I started the new year by getting really sick. Massive headaches, sinus pressure and congestion, high fever, chills and shakes, night sweats—the whole litany of woes. Not the best way to begin a new year. Turns out I have a rather hefty sinus infection. Though I usually try every natural remedy before I submit to drugs, I find myself now on a two-week course of a combination of antibiotics. There's something about breathing and sleeping at night that helps one make such decisions.
There’s an ancient tradition (more a superstition, I guess) that the way you begin the new year is the way the whole new year will be. That is at the basis for the widespread merry-making on new year’s eve: people think that if they’re having fun as the new year begins, they’ll have fun all year. St John Chrystostom reproached the people of his day for doing that, so the idea has been around a long time.
I dragged myself down to our customary new year’s midnight Liturgy just so I could begin the year by receiving the Holy Eucharist instead of lying in bed and blowing my nose. It wasn’t easy, but I’m glad I went. After all, those who are consecrated to the Lord have made a commitment not unlike a marriage—for better or worse, in sickness and health, etc. I don’t know why the plague suddenly dropped on me, but I offered it for whatever reason He had in mind when He smote me with it (or rather, when He graciously invited me to take up my cross and follow Him!).
This sickness has given me cause to reflect a bit upon the fragility of the balance of our lives, both internally and in relation to our responsibilities. The human body is a marvelous thing, and we’re probably unaware of the many ways it protects us from disease and sickness, but it seems like it doesn’t take a whole lot to knock it off balance and throw us into a tailspin. It has its own ways of fighting illness, which we sometimes aid and sometimes interfere with by taking medications. (I try to take an absolute minimum of drugs.) Sickness is a real leveler of pride and self-sufficiency as well, for we see how little it takes to reduce us to a state of near-helplessness and inability to deal with our discomfort. But I think it is spiritually beneficial for us to feel that from time to time.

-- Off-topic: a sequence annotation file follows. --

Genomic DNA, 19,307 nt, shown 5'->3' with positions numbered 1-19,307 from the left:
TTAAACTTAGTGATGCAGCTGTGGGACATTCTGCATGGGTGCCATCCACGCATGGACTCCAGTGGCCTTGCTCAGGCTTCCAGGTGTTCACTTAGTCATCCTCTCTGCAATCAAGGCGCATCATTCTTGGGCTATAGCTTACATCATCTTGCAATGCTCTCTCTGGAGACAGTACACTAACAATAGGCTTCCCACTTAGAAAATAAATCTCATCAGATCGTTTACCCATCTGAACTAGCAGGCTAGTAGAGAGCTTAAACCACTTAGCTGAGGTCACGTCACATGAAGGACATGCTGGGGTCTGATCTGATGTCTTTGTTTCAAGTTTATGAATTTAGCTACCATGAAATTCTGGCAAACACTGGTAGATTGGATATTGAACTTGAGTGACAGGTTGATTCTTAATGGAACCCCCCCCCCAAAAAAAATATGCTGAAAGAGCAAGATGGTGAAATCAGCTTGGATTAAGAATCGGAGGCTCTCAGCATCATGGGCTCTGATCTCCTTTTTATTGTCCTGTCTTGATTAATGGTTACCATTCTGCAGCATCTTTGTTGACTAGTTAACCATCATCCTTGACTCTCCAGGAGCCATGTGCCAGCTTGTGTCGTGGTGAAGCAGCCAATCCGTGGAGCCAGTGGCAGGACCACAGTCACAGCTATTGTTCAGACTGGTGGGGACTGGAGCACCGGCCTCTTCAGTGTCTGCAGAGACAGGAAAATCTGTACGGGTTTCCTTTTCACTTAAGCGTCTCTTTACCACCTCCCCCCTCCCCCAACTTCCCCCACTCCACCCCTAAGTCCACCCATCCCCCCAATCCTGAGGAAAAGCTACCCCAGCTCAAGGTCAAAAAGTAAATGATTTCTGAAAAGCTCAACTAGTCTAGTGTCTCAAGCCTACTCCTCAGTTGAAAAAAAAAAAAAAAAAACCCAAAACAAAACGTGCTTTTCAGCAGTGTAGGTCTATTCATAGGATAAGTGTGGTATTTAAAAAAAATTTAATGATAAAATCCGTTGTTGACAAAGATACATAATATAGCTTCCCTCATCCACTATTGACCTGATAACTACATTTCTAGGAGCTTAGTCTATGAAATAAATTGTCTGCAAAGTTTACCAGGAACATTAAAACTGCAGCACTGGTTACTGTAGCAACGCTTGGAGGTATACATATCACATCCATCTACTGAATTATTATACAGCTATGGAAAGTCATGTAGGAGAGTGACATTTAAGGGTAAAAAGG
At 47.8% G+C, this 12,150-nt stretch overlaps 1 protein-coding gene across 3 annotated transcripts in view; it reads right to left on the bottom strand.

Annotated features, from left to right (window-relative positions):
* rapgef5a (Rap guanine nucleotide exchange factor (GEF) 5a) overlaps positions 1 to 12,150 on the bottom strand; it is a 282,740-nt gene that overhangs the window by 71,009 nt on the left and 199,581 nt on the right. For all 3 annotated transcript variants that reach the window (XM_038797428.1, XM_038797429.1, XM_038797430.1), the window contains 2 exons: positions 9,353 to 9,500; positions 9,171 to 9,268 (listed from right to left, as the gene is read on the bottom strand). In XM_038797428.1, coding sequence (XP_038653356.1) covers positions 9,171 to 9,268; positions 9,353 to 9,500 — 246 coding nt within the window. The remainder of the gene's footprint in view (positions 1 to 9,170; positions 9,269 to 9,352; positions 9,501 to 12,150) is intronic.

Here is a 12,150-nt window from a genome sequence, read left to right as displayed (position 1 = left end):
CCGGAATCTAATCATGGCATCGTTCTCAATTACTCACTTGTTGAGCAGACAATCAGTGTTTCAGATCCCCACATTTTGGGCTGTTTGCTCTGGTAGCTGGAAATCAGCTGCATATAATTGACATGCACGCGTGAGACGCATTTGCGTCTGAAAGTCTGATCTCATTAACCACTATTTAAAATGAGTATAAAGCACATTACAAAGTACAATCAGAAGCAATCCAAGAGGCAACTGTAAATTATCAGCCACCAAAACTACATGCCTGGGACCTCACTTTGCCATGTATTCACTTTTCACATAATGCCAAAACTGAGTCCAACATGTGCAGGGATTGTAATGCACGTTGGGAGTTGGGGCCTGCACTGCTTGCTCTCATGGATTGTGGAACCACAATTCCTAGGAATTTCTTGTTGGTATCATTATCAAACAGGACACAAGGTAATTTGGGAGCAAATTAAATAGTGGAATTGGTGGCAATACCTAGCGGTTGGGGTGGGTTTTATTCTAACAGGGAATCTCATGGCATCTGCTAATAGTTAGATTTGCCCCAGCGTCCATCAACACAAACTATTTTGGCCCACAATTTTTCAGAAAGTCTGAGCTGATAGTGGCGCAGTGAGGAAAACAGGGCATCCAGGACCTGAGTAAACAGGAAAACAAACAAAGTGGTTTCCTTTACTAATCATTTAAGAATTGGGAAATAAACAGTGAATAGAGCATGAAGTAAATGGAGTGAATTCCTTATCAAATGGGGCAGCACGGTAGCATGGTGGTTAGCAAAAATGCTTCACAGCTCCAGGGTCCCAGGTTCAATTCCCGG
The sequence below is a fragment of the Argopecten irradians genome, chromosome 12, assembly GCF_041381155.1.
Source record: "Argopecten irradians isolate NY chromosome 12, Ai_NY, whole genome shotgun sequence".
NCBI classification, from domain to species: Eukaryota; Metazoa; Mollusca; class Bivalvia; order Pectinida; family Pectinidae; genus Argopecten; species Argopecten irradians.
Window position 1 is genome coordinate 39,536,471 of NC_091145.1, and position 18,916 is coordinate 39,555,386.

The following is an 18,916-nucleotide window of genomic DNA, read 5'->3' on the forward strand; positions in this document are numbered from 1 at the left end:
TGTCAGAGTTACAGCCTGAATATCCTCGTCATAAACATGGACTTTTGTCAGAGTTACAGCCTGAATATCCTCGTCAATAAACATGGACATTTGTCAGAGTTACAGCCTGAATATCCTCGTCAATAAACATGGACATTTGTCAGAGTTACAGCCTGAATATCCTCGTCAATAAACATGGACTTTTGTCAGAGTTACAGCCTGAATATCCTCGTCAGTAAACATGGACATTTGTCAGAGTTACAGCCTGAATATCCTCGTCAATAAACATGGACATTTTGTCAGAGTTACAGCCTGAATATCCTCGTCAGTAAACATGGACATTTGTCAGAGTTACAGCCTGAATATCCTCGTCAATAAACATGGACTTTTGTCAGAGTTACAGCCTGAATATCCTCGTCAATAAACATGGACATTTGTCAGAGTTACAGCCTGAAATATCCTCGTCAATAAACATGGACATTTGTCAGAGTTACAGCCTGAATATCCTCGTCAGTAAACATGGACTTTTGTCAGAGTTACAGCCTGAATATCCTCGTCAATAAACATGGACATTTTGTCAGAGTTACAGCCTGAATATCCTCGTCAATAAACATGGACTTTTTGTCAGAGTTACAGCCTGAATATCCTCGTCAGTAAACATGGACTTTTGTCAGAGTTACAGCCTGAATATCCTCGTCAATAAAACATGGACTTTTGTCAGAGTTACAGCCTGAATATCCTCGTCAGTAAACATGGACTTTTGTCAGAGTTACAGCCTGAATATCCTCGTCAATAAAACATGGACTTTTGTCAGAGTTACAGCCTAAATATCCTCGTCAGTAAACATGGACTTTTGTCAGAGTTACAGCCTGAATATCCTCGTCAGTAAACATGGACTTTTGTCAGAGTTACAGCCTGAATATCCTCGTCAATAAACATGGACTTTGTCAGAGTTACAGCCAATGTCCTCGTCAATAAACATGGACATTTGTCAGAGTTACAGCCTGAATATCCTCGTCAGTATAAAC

It also showed me how orderly my life usually is, and how the whole thing comes crashing down with the onset of illness. My usual rhythms of prayer, liturgy, work, etc, were all impossible to maintain. Work piled up, I missed some Offices and other prayer times, and I just sort of aimlessly got up from one chair into another, wondering when my head would clear, feeling restless and rather frustrated at being unable to do anything at all.
I realized how much spiritual effort goes into prayer, for it was quite beyond me to pray very much during the worst of the sickness, though I did frequently call upon the name of Jesus. To pray requires a level of discipline, attention, and fervor that is generally unattainable when one’s brain is fried by fever. It is at times like these when we realize that our relationship with God is not merely what we can and must do in his service, but more profoundly an awareness that without Him we can do nothing, that we are in his hands—our life, our death, our struggles and sufferings.
So, as I’m crawling out of the pit of illness and getting ready to return to my usual prayer and work schedule (hopefully with some nice strong antibodies built up against the next attack!), I think of those words of covenant fidelity: in sickness and in health—but in our relationship with God it goes one better. It is not “till death do us part,” but rather “till death do us unite,” for it is only the passage through death that will consummate our union with the Lord for all eternity—where there is no pain, no sorrow, no sickness, but only everlasting life!